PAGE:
Lack of witnesses to incident shows notice of injury wasn't timely
Barry v. Nog, 26 PAWCLR 138 (Pa. W.C.A.B. 2011).
Ruling: The Pennsylvania Workers' Compensation Appeals Board reversed the workers' compensation judge's grant of the claimant's claim petition.
What it means: In Pennsylvania, notice of an injury must be given to the employer within 120 days after the occurrence of the injury or no compensation is allowed, unless the employer has knowledge of the occurrence of the injury.
Summary: While he was having an argument with another bartender, the claimant punched the glass pane in a door. The glass broke and cut a main artery. Another employee who used to be a nurse pinched the main artery until the claimant was taken by ambulance to the hospital. No one else actually witnessed the incident that caused the injury. The board ruled that the WCJ lacked substantial evidence to support her finding that the claimant provided the employer with notice of a work injury within the statutory 120-day time period. The WCJ granted the claimant's claim petition for the limited purpose of recognizing a work injury so that the employer had the responsibility to pay reasonable and necessary medical expenses causally related to the injury. The board reversed, determining that there was actual notice of a work-related injury or that the claimant gave the employer notice of a work injury within the required 120 days. There was no substantial evidence that anyone other than the claimant actually witnessed the incident. They only witnessed the aftermath of the incident.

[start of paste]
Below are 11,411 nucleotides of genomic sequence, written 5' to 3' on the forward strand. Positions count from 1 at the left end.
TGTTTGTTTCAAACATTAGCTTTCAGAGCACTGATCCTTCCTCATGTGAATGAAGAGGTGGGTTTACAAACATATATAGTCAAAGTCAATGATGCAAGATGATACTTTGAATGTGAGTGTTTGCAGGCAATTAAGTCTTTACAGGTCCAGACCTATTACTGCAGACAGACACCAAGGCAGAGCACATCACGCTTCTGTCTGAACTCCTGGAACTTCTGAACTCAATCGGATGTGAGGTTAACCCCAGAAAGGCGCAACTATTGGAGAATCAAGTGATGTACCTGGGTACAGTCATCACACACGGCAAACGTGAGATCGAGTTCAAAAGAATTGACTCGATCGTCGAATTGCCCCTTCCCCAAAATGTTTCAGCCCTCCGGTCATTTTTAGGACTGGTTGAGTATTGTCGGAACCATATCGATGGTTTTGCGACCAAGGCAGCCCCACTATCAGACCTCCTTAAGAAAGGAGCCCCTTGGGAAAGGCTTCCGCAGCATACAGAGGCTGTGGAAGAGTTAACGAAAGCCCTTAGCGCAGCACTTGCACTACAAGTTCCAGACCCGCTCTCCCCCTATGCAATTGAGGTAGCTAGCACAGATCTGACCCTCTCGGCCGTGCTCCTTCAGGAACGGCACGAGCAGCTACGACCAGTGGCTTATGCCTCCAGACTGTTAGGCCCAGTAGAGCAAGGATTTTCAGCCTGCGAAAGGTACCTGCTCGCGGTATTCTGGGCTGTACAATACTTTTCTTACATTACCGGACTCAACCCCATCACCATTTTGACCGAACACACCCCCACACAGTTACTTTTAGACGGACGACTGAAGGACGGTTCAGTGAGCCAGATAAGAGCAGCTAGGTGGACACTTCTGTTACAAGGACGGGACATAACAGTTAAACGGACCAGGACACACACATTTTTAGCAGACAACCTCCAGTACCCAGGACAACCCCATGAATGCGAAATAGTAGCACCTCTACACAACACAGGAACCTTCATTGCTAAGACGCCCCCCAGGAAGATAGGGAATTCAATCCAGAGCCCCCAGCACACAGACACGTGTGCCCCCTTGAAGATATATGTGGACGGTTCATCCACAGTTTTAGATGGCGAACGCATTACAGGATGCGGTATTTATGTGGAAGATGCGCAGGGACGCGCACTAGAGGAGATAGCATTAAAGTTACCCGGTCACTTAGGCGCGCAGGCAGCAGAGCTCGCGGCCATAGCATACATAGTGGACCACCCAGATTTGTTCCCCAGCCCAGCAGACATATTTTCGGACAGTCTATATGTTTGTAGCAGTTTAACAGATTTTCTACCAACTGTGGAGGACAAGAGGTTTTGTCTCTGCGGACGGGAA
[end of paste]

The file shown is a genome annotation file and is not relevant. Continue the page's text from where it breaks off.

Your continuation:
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October 6, 2011
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